The first time they convened, the 33 scientists who are attempting to give South African President Thabo Mbeki the definitive answer on AIDS could not bear to stay in the same room together.
The panel, made up of roughly even numbers of AIDS “dissidents,” who question the link between HIV and AIDS, and mainstream scientists, who say it has been proved beyond doubt, had to break out into separate sessions.
Now, just days ahead of the 13th International AIDS Conference, to be held in Durban, South Africa, mainstream scientists are struggling to find a way to make Mbeki happy without giving into the hated dissidents — and without letting the controversy overshadow the conference.
They are furious that the first AIDS conference to be held in a developing country is being hijacked by what they consider to be an inane debate over well-established facts, when it should be an opportunity to highlight the disaster that AIDS has become in Africa.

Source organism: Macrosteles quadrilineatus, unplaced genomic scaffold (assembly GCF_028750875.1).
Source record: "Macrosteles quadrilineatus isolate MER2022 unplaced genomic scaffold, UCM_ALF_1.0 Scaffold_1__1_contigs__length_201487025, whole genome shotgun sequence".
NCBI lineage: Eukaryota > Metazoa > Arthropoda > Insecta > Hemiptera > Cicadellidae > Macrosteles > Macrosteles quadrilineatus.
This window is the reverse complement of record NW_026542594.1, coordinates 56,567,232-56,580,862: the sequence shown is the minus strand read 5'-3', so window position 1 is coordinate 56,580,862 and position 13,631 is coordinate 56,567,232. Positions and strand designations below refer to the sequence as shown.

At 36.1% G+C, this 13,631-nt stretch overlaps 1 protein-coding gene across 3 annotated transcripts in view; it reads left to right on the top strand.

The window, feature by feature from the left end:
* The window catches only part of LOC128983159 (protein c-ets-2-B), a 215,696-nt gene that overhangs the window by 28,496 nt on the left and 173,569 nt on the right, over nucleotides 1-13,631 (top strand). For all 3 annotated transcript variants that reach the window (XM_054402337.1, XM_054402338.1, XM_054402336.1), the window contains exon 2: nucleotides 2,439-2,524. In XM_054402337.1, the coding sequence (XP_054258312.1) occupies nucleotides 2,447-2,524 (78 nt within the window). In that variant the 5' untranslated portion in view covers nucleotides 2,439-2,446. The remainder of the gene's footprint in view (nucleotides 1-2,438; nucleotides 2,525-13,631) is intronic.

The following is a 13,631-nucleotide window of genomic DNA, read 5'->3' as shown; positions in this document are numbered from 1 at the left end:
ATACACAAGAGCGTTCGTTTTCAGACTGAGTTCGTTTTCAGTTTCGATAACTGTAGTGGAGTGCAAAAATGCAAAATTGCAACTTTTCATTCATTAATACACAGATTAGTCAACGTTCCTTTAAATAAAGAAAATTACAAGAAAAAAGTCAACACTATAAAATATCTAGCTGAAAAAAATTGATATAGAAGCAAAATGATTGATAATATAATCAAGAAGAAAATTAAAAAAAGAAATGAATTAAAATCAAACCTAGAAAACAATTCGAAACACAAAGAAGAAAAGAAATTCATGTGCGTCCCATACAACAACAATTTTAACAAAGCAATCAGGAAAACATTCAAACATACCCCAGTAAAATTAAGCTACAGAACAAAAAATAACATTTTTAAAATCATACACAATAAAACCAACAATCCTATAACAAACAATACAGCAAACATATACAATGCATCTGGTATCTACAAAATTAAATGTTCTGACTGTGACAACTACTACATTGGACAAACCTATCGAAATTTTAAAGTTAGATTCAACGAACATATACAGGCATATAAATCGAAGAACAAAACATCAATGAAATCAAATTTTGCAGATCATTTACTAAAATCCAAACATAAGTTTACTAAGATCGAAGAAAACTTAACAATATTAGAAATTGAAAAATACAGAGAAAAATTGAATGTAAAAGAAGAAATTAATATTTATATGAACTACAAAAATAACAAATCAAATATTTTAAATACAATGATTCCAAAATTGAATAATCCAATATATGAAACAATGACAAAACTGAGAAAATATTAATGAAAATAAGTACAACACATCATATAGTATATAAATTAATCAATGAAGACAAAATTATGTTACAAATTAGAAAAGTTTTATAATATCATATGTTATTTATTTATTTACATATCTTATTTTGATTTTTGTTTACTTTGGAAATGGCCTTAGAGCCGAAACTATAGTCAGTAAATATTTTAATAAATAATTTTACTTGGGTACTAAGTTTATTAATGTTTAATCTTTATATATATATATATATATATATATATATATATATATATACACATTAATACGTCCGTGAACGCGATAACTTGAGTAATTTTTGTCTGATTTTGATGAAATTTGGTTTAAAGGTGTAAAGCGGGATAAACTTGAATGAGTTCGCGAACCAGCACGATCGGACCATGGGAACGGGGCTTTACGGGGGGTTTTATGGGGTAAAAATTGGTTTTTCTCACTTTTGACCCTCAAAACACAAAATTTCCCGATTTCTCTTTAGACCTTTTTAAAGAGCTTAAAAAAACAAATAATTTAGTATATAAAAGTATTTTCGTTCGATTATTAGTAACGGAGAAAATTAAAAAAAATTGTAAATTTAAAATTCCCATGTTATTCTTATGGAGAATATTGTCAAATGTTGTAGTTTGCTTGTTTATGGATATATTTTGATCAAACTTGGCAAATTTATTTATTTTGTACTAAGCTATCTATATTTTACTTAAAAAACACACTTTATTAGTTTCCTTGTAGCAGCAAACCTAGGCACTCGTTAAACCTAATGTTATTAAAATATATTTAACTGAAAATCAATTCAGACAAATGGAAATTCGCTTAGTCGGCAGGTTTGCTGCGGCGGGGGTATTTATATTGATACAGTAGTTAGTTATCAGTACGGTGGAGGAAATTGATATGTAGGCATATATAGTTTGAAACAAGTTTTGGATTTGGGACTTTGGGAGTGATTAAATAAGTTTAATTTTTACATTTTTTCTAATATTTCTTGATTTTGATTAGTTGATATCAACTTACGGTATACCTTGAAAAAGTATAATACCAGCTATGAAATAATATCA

Stark Fundamental Differences
“When we met as a panel, we all spent the first day and a half working through as much as we could together, but it came to a point where we were not able to make sufficient progress because the fundamental differences were too stark,” Dr. Salim Abdool-Karim, head of the HIV/AIDS Research Unit at South Africa’s Medical Research Council, said in a telephone interview.
“There had to be two different groups. The kinds of suggestions and recommendations that you make if you don’t accept that HIV causes AIDS are so dramatically different that there is no gray area. It is all black and white.”
When Mbeki first started questioning the link between HIV and AIDS, disbelieving scientists turned to their main link — the Internet.
Messages flew fast and furious between South Africa, Britain, the United States and elsewhere. One South African researcher called Mbeki’s questioning attitude “idiotic.”
An outraged John Moore, formerly of the Aaron Diamond AIDS Research Center at New York’s Rockefeller University and now of Cornell University, sent out lists of Mbeki’s new 33-member AIDS advisory panel, which included virtually every known “dissident” who disputed the link between HIV and AIDS.
Challenging Orthodoxy Online
Ironically, it was the Internet that first gave Mbeki the idea that he could challenge scientific orthodoxy. Known for his fondness for “surfing the Web,” he had come upon the pages posted by Peter Duesberg of the University of California at Berkeley, David Rasnick, a California-based molecular pharmacologist, and research editor Harvey Bialy of New York.